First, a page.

Freight Dog is right fellas...I have been flying with a large freight operator for almost a year, and you will never see an off night because of weather. Companies will always look at the legal aspect of the weather and you must at least attempt a run at it. However, YOU are the PIC and may choose to cancel the flight, but, as you soon learn, most severe weather passes in due time and isn't always as bad as it looks on radar.

Take Florida this time of year for example. As pilots in training and CFI's, most of us look at the radar around 14:00 and don't even think twice about a long X-C. After a few weeks (maybe days, depending upon luck) you will learn that most weather is circumnavigable. Freight flying is a tough business. Anyone who operates here will tell you, myself included. But, just as with any other aspect of commercial aviation, you will have to deal with Wx. Whether its 500 pounds of checks and lab work, 500 or 5 passengers, that you haul...we all fly through the same garbage.

As for everyone jamming each other up on this board, you have to learn to take everything with a grain of salt. I actually find it humourous to read some of the replies... Don't be afraid to ask questions, but do expect to get some pretty harsh feedback from somebody. No matter what the post, someone is looking to slam you, so just expect it.
 

Big Dog

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Zero.
 

mar

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Real world freight flying and a little perspective

Yeah, I love all the chest thumping. It's hilarious.

First of all, no one would expect the FNG to go out at night and tackle the same weather that a guy with six years experience and 3500 hours can handle.

Not only that (and I've said this before) I used to take it pretty easy on my first day back to work after two weeks off. But I'll tell you what, after I was at work for a week I was out there doing the Dew, know what I mean?

Just 'cause I've got some time to kill I'll tell you a short story:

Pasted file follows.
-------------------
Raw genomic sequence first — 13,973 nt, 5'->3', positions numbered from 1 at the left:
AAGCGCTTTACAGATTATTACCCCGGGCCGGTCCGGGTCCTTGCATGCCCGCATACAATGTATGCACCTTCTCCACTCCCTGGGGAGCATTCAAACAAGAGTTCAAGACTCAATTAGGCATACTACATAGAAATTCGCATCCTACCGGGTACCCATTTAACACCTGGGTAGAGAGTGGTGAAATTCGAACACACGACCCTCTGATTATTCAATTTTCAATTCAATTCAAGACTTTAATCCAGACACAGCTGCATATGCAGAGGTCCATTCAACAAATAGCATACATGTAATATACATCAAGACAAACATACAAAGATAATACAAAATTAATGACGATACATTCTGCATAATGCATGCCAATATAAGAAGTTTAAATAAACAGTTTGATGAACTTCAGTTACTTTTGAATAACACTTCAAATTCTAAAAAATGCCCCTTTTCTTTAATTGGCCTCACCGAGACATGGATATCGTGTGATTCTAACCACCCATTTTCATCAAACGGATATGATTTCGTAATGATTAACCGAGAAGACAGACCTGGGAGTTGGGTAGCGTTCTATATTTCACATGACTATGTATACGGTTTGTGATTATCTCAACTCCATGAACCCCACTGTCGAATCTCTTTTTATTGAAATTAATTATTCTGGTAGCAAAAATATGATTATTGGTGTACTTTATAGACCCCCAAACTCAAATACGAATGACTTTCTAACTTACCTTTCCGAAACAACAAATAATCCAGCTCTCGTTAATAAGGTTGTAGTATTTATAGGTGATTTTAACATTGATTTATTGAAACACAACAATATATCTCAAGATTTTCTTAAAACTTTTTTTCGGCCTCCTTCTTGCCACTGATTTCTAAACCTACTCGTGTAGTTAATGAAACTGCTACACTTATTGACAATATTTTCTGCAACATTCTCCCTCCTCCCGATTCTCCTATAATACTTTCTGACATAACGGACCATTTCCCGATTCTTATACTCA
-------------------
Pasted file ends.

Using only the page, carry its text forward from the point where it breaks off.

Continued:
I started flying 135 in single engine planes VFR only, Class G airspace, wx mins 500 and two.

I'd occasionally have to navigate a mountain pass (in Alaska) with a full load, marginal wx on both ends, gusty winds, whiteout, blah, blah, blah...

When I first started, the more experienced guys told me to fly the passes low even when the weather is clear and a million because the passes look different when you go through them at 500 feet vs. 1000 feet.

So I'd simulate scud running when the weather was great. I'd pick my escape routes. I'd swing 180s to see how much room I needed, etc, etc, etc...

And then I'd set a personal minimum: I wouldn't tackle a certain pass lower than, say, 800 feet if the weather was crappy.

When you're flying a Navajo at night, IFR, over a mountain range it's the same thing. When the weather is good you take a lay of the land and check things out. You tell yourself: If I'm heavy and iced up and loose an engine which way would I turn? Or do I press on?

Here's a short CRM lesson: Psychologists have discovered that experienced pilots discern certain factors in a pattern in the same way that expert chess players can "see" certain moves in a pattern.

I hope I'm being clear enough.

What I'm trying to say is that with "experience" you'll be able to think a few "moves" ahead in the game. "Been there, done that" becomes more of a critical philosophy.

The Chinese call it Tao--"The Way."

To Buddhists it's Zen.

To me, it's called "payin' yer dues."

To the company it's a big pain the butt but it's the cost of doing business now get out there and FLY goddammit!!!!!

Just kidding.
Good luck.
 

Nolife

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Wx

I’ve cancelled two flights in three years of freight hauling. Both times I didn't feel like flying through a huge pre-cold front line of storms. One A/C with radar and one without.


Flown through those type of lines before enough times to know that it wasn't fun and screw the company if they didn't like it. Nothing was ever said, at least to me, although my company mailbox had a picture of a vagina on it for a few days after the second time.



I've delayed a few waiting for mins or an alternate to come up but generally you should go take a look and if you don't like what you see... close your eyes. :D
 

Caboclo

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If it's legal, you go. The only time I've ever completely cancelled the flight was one morning a couple months back when DEN was fogged in. 1000 RVR and stayed there for 3 hours, we were all running out of duty time, so the boss sent us home. Otherwise, you'll go and hold over the destination till the wx comes up, or take the stuff to an alternate, or go to your 2nd destination first and then try the first one, or fly 100 miles around the thunderstorm... You have to have the attitude of finding a safe and legal way to do it, rather than just giving up. Real life wx isn't usually as bad as they tell you in flight school, there are very, very few times when you have absolutely no options.
 

flagshipper

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Caboclo is pretty much right. If it is legal you find some way to go or try different alternatives until something works. I have never cancelled but only delayed because severe weather changes alot over a few hours